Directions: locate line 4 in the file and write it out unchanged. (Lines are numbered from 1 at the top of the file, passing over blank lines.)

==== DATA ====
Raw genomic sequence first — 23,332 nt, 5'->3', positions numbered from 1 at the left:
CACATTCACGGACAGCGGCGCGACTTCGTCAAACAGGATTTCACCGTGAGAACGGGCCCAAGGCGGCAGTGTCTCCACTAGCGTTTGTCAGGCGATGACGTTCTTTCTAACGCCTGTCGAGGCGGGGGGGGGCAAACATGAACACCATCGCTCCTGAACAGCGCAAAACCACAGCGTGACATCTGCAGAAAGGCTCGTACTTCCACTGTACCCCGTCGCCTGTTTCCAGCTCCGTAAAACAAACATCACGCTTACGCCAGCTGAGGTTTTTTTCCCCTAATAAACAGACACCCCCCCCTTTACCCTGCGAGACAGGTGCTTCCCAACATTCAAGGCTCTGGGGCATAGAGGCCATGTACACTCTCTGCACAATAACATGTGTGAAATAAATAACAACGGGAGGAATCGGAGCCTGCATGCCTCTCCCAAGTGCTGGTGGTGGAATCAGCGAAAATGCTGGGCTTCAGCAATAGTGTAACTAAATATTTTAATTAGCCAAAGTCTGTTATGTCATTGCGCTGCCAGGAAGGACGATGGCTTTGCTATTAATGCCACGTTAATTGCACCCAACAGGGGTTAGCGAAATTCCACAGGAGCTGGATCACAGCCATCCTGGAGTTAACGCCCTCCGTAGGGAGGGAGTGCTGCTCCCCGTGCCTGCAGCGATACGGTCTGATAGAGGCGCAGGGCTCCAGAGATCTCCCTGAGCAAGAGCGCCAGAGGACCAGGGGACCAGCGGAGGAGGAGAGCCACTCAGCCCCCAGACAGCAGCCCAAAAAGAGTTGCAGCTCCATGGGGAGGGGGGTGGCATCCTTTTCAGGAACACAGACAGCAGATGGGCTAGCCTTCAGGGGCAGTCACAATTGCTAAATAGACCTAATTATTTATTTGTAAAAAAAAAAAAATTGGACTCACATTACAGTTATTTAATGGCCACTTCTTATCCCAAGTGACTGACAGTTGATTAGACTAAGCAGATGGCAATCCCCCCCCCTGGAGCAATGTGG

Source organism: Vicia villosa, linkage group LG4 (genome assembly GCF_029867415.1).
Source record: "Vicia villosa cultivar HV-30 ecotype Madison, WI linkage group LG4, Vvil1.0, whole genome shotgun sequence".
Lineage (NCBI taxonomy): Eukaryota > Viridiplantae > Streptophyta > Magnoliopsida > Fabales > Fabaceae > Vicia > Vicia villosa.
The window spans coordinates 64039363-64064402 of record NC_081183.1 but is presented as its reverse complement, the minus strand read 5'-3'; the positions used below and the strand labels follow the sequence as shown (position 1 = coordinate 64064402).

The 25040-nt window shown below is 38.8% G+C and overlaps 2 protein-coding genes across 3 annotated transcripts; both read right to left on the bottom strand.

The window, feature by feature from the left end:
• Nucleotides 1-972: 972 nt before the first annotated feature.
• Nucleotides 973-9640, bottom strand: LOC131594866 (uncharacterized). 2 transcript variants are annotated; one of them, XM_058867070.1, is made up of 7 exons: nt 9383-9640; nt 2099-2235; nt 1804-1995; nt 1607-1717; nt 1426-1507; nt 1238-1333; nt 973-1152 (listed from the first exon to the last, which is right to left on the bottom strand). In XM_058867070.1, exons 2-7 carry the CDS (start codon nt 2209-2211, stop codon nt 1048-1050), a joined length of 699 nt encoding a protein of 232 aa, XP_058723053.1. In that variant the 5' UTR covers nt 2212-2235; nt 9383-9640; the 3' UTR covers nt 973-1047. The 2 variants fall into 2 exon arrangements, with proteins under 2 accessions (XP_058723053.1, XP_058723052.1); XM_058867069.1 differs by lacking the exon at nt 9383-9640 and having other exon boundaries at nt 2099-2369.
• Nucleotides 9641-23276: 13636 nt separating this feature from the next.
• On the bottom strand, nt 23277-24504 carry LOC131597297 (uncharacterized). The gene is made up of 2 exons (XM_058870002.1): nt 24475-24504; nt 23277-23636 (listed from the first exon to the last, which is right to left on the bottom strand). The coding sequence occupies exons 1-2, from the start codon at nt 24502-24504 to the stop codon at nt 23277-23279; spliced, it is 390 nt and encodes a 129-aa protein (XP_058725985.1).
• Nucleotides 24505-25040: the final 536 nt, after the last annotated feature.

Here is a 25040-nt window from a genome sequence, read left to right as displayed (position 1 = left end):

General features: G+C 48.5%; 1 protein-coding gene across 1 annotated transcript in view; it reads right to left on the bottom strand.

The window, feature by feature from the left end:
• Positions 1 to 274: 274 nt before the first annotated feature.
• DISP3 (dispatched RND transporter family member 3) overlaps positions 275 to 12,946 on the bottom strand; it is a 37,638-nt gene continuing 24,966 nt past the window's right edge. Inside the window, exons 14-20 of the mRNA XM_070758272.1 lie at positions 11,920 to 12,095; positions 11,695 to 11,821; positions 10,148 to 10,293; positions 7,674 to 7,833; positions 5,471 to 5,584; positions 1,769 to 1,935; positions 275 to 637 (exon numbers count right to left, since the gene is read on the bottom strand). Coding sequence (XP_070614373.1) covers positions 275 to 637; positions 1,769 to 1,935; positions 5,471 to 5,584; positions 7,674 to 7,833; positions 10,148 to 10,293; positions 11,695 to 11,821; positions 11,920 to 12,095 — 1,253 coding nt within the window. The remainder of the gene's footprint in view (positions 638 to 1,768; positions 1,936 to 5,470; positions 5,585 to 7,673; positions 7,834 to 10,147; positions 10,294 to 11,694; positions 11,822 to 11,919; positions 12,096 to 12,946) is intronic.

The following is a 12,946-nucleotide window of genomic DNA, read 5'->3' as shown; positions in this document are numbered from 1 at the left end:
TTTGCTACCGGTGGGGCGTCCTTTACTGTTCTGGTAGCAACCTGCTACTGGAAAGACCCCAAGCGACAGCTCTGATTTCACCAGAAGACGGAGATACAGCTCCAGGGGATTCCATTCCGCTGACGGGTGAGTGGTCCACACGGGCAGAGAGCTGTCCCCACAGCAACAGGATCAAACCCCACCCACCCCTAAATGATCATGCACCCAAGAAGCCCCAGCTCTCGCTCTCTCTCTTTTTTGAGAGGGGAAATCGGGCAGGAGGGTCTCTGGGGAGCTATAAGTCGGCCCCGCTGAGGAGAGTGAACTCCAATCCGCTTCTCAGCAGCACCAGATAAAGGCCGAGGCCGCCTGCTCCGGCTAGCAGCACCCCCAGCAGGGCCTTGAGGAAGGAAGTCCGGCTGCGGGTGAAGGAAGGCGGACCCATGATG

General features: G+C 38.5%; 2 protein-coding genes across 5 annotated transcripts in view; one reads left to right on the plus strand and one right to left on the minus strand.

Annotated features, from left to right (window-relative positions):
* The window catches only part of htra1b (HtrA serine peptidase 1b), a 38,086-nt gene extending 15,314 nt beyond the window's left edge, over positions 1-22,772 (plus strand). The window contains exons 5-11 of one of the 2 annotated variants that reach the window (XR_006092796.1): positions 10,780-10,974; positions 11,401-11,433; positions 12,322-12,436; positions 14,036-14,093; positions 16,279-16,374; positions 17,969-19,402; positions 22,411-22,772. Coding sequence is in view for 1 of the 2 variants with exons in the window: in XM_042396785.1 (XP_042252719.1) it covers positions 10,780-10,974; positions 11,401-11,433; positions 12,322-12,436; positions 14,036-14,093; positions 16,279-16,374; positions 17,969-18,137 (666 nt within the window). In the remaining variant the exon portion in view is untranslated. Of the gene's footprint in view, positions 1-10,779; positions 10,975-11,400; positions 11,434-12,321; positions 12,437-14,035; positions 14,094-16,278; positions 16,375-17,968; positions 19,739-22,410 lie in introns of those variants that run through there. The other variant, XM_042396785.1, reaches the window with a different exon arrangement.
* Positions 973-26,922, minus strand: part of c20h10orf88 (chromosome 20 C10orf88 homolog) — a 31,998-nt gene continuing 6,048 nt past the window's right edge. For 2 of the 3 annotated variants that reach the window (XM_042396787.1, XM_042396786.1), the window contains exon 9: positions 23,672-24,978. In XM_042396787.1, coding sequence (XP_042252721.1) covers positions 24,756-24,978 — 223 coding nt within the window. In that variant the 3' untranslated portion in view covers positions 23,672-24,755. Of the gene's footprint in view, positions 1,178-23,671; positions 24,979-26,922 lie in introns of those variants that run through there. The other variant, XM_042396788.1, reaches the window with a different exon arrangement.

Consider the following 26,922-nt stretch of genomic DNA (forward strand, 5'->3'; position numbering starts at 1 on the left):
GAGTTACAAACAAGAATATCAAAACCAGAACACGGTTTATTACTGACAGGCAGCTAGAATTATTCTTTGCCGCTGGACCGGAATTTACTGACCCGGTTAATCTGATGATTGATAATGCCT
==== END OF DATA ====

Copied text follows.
Source record: "Vicia villosa cultivar HV-30 ecotype Madison, WI linkage group LG4, Vvil1.0, whole genome shotgun sequence".